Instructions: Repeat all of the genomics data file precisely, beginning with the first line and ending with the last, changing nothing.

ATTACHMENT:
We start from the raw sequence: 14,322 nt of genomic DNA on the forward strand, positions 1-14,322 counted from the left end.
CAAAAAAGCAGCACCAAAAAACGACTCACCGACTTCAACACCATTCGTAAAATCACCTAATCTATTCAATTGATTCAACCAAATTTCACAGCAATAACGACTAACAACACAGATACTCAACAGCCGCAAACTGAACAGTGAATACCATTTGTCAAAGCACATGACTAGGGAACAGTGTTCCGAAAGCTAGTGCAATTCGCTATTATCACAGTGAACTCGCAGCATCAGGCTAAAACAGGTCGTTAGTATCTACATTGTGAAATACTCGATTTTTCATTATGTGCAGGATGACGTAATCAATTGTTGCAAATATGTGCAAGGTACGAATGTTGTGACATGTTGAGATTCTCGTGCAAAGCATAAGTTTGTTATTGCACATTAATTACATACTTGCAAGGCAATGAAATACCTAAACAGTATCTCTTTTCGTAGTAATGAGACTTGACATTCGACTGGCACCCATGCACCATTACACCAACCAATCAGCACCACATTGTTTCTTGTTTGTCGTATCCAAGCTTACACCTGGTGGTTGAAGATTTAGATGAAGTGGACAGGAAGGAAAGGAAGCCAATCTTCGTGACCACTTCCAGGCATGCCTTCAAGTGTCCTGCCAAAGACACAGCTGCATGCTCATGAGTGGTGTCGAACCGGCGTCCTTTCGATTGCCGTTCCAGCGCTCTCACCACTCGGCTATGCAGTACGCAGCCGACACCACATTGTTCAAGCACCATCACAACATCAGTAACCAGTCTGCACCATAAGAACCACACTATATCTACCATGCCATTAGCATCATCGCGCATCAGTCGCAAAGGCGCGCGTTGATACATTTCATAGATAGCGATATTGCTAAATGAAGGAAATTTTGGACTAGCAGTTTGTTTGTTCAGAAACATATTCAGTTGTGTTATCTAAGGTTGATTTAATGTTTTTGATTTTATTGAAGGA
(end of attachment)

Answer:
We start from the raw sequence: 14,322 nt of genomic DNA on the forward strand, positions 1-14,322 counted from the left end.
CAAAAAAGCAGCACCAAAAAACGACTCACCGACTTCAACACCATTCGTAAAATCACCTAATCTATTCAATTGATTCAACCAAATTTCACAGCAATAACGACTAACAACACAGATACTCAACAGCCGCAAACTGAACAGTGAATACCATTTGTCAAAGCACATGACTAGGGAACAGTGTTCCGAAAGCTAGTGCAATTCGCTATTATCACAGTGAACTCGCAGCATCAGGCTAAAACAGGTCGTTAGTATCTACATTGTGAAATACTCGATTTTTCATTATGTGCAGGATGACGTAATCAATTGTTGCAAATATGTGCAAGGTACGAATGTTGTGACATGTTGAGATTCTCGTGCAAAGCATAAGTTTGTTATTGCACATTAATTACATACTTGCAAGGCAATGAAATACCTAAACAGTATCTCTTTTCGTAGTAATGAGACTTGACATTCGACTGGCACCCATGCACCATTACACCAACCAATCAGCACCACATTGTTTCTTGTTTGTCGTATCCAAGCTTACACCTGGTGGTTGAAGATTTAGATGAAGTGGACAGGAAGGAAAGGAAGCCAATCTTCGTGACCACTTCCAGGCATGCCTTCAAGTGTCCTGCCAAAGACACAGCTGCATGCTCATGAGTGGTGTCGAACCGGCGTCCTTTCGATTGCCGTTCCAGCGCTCTCACCACTCGGCTATGCAGTACGCAGCCGACACCACATTGTTCAAGCACCATCACAACATCAGTAACCAGTCTGCACCATAAGAACCACACTATATCTACCATGCCATTAGCATCATCGCGCATCAGTCGCAAAGGCGCGCGTTGATACATTTCATAGATAGCGATATTGCTAAATGAAGGAAATTTTGGACTAGCAGTTTGTTTGTTCAGAAACATATTCAGTTGTGTTATCTAAGGTTGATTTAATGTTTTTGATTTTATTGAAGGA